Project 100,000, also known as McNamara's 100,000, McNamara's Folly, McNamara's Morons, and McNamara's Misfits, was a controversial 1960s program by the United States Department of Defense to recruit soldiers who would previously have been below military mental or medical standards.
Project 100,000 was initiated by Defense Secretary Robert McNamara in October 1966 to meet the escalating manpower requirements of the American government's involvement in the Vietnam War. According to Hamilton Gregory, author of the book McNamara's Folly: The Use of Low-IQ Troops in the Vietnam War, inductees of the project died at triple the rate of other Americans serving in Vietnam and following their service had lower incomes and higher rates of divorce than their non-veteran counterparts.
The project was ended in December 1971 and has been the subject of controversy, especially during the manpower shortages of the Iraq War.
Promoted as a response to President Lyndon B. Johnson's War on Poverty by giving training and opportunity to the uneducated and poor, the recruited men were classified as “New Standards Men” (or, pejoratively, as the "Moron Corps"). They had scored in Category IV of the Armed Forces Qualification Test, which placed them in the 10th-30th percentile range.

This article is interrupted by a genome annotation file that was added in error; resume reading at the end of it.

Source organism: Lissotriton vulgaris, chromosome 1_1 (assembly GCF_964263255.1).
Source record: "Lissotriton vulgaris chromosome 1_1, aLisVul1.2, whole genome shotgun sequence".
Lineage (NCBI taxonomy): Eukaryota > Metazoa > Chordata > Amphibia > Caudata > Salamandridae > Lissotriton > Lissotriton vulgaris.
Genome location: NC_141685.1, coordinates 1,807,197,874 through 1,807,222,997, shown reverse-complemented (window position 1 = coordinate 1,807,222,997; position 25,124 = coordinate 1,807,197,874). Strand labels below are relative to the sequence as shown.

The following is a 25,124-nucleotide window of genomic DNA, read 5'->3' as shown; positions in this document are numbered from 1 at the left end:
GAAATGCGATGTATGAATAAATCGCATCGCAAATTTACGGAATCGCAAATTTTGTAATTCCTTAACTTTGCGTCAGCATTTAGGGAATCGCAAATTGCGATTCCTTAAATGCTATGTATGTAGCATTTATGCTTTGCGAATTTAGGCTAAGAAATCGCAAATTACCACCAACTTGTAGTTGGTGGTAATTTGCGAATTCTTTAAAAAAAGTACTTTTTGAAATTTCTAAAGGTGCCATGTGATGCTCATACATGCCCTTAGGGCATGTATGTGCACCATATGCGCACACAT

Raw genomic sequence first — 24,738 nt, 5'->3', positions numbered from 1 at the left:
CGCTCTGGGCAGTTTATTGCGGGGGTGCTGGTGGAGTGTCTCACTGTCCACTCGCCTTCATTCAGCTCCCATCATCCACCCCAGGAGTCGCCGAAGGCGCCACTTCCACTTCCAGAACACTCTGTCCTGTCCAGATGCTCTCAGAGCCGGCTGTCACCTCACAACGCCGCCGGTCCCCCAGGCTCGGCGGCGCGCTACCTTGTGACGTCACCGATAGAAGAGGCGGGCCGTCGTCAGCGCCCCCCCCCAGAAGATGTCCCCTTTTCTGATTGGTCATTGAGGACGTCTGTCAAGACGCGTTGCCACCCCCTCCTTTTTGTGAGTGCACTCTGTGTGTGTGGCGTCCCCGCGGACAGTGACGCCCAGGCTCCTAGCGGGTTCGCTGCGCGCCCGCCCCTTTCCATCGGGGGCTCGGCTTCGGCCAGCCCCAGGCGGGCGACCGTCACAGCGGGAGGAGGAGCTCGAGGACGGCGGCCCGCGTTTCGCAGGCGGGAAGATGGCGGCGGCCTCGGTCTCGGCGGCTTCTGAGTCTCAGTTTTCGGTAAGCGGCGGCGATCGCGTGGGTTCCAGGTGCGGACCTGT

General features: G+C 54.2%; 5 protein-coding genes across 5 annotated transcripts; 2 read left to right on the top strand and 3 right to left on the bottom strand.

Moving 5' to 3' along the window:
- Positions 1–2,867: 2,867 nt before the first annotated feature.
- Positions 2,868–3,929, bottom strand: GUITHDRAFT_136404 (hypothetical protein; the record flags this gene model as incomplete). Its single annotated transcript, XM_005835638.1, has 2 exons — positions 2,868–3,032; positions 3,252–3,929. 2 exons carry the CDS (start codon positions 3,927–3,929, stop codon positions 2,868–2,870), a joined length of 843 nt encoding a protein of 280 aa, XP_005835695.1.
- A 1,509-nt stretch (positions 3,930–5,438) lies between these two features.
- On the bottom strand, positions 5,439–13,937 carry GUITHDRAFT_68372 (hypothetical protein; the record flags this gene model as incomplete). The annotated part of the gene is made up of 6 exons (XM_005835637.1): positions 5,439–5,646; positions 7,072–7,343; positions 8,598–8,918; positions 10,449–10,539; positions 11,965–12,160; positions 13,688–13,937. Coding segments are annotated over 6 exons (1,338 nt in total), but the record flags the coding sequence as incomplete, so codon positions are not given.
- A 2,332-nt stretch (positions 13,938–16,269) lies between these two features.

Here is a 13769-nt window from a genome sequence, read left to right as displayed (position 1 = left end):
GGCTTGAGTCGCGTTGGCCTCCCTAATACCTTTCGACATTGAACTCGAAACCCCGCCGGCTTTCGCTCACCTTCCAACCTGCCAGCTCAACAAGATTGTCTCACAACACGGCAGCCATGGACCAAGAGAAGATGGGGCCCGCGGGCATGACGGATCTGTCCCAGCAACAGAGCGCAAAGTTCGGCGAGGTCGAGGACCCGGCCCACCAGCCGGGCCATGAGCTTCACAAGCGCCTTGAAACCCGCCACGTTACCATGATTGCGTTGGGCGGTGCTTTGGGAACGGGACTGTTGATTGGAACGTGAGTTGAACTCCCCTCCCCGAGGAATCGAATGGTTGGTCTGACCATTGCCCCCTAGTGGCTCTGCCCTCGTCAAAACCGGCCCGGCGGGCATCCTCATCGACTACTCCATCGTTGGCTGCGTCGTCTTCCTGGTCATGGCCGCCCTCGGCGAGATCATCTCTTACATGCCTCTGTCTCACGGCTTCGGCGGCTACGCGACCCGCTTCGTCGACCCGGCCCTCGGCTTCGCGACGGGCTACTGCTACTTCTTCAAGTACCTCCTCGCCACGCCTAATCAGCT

The number of soldiers reportedly recruited through the program varies, from more than 320,000 to 354,000, which included both voluntary enlistees and draftees (54% and 46%, respectively). Entrance requirements were loosened, but all the Project 100,000 men were sent through normal training programs with other recruits, and performance standards thus were the same for everyone. The US Army received 71% of recruits, followed by 10% by the Marines, 10% by the Navy, and 9% by the Air Force. (Go Army)
Project 100,000 soldiers included those unable to speak English, those who had low mental aptitude or minor physical impairments, and those who were slightly over- or underweight. They also included a special category made up of a control group of "normal" soldiers. Each of the different categories was identified in the soldiers' official personnel records by a large red letter stamped on the first page of their enlistment contracts. Human resources offices had to prepare reports on them, to be submitted monthly to the Department of the Army. The monthly reports did not disclose the identity of the soldiers.
A 1995 review by Myra MacPherson in the Washington Monthly of McNamara's book, In Retrospect: The Tragedy and Lessons of Vietnam, severely criticized the project, saying that "the program offered a one-way ticket to Vietnam, where these men fought and died in disproportionate numbers ... the men of the 'Moron Corps' provided the necessary cannon fodder to help evade the political horror of dropping student deferments or calling up the reserves, which were sanctuaries for the lily-white."